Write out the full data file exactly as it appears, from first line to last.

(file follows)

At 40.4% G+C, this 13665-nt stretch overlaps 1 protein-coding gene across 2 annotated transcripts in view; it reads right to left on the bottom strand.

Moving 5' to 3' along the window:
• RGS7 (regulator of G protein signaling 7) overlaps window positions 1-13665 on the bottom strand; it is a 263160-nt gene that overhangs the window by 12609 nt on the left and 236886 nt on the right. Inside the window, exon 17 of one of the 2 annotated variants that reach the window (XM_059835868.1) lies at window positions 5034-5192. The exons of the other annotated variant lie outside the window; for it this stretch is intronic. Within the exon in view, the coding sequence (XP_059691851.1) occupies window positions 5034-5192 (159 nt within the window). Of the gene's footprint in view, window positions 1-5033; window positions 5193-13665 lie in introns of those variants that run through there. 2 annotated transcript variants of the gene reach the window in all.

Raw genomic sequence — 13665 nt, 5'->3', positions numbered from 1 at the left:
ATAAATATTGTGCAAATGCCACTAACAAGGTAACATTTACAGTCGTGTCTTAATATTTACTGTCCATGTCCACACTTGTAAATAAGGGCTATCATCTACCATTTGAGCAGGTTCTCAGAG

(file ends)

At 40.4% G+C, this 13665-nt stretch overlaps 1 protein-coding gene across 2 annotated transcripts in view; it reads right to left on the bottom strand.

Moving 5' to 3' along the window:
• RGS7 (regulator of G protein signaling 7) overlaps window positions 1-13665 on the bottom strand; it is a 263160-nt gene that overhangs the window by 12609 nt on the left and 236886 nt on the right. Inside the window, exon 17 of one of the 2 annotated variants that reach the window (XM_059835868.1) lies at window positions 5034-5192. The exons of the other annotated variant lie outside the window; for it this stretch is intronic. Within the exon in view, the coding sequence (XP_059691851.1) occupies window positions 5034-5192 (159 nt within the window). Of the gene's footprint in view, window positions 1-5033; window positions 5193-13665 lie in introns of those variants that run through there. 2 annotated transcript variants of the gene reach the window in all.

Raw genomic sequence — 13665 nt, 5'->3', positions numbered from 1 at the left:
ATAAATATTGTGCAAATGCCACTAACAAGGTAACATTTACAGTCGTGTCTTAATATTTACTGTCCATGTCCACACTTGTAAATAAGGGCTATCATCTACCATTTGAGCAGGTTCTCAGAG